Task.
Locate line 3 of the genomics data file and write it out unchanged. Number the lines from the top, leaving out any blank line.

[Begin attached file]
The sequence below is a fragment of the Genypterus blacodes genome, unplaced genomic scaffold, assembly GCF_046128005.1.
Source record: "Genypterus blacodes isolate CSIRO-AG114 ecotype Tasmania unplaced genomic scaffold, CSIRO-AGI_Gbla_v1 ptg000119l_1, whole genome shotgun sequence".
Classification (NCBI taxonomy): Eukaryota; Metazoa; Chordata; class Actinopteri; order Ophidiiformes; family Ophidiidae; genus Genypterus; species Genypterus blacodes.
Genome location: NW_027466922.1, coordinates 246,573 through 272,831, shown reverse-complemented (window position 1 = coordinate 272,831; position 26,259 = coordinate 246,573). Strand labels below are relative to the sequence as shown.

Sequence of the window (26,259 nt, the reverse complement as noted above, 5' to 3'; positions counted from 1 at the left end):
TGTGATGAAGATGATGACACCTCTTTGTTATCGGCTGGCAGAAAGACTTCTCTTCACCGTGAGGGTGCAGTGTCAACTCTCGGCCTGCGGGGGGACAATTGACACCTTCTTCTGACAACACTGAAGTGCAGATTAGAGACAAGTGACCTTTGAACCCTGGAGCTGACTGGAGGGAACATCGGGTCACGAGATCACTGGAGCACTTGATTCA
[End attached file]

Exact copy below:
Classification (NCBI taxonomy): Eukaryota; Metazoa; Chordata; class Actinopteri; order Ophidiiformes; family Ophidiidae; genus Genypterus; species Genypterus blacodes.